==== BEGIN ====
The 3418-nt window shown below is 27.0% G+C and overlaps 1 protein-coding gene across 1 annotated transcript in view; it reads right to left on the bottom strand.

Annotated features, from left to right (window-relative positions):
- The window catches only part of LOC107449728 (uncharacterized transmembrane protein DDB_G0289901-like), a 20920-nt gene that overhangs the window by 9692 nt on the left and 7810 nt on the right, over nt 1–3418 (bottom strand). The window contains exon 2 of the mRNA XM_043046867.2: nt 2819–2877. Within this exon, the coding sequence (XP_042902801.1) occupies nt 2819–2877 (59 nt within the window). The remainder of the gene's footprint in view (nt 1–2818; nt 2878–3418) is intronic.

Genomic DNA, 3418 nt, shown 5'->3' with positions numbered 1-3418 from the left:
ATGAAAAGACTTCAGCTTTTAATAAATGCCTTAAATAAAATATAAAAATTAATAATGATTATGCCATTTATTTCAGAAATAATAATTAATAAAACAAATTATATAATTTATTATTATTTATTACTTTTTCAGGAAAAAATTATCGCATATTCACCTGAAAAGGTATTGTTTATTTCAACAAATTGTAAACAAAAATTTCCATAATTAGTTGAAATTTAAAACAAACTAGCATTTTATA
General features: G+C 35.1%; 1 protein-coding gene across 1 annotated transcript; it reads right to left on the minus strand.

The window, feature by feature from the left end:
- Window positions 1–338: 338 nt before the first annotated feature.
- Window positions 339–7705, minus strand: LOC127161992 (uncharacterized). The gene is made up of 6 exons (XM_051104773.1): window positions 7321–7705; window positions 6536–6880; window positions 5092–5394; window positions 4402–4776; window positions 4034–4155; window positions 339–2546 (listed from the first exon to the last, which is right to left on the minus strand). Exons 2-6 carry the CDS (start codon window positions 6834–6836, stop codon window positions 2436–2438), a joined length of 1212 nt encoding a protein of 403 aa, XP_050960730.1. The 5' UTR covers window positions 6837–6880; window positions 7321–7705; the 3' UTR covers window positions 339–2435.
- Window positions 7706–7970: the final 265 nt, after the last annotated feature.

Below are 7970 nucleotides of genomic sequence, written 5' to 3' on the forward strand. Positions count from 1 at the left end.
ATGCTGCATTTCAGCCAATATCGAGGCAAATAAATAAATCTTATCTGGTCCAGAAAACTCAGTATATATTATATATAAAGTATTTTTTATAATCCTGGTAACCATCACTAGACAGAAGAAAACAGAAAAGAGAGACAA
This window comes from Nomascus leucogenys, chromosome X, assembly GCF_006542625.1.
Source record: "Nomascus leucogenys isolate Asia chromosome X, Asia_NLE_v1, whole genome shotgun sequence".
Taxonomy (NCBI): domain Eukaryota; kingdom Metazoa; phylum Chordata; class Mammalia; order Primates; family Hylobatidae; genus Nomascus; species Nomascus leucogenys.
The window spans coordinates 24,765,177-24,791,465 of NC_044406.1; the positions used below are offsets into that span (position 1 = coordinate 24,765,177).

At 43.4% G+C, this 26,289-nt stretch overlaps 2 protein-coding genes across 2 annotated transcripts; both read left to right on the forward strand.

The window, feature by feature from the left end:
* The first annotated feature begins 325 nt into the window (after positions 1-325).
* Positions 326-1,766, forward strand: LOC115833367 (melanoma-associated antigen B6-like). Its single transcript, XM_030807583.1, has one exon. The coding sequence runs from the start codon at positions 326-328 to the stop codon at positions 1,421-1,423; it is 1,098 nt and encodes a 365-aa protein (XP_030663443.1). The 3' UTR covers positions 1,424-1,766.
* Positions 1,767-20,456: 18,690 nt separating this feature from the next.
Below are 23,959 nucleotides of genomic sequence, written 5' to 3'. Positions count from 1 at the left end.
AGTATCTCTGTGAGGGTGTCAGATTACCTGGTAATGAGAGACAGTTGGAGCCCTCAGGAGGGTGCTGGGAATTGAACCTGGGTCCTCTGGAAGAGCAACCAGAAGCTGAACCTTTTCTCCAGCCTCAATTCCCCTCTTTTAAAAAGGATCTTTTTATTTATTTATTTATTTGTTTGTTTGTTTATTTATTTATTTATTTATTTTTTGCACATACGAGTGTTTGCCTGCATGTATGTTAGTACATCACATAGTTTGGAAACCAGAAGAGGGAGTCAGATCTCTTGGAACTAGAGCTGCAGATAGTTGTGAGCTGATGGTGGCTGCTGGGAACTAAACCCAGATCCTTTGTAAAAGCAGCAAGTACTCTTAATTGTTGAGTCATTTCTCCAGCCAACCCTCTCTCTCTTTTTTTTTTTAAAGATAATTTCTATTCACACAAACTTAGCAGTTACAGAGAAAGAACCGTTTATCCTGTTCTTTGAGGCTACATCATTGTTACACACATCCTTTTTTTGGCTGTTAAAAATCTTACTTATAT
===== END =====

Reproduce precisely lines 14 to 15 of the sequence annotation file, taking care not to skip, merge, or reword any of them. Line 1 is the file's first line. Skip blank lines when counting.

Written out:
Source record: "Nomascus leucogenys isolate Asia chromosome X, Asia_NLE_v1, whole genome shotgun sequence".
Taxonomy (NCBI): domain Eukaryota; kingdom Metazoa; phylum Chordata; class Mammalia; order Primates; family Hylobatidae; genus Nomascus; species Nomascus leucogenys.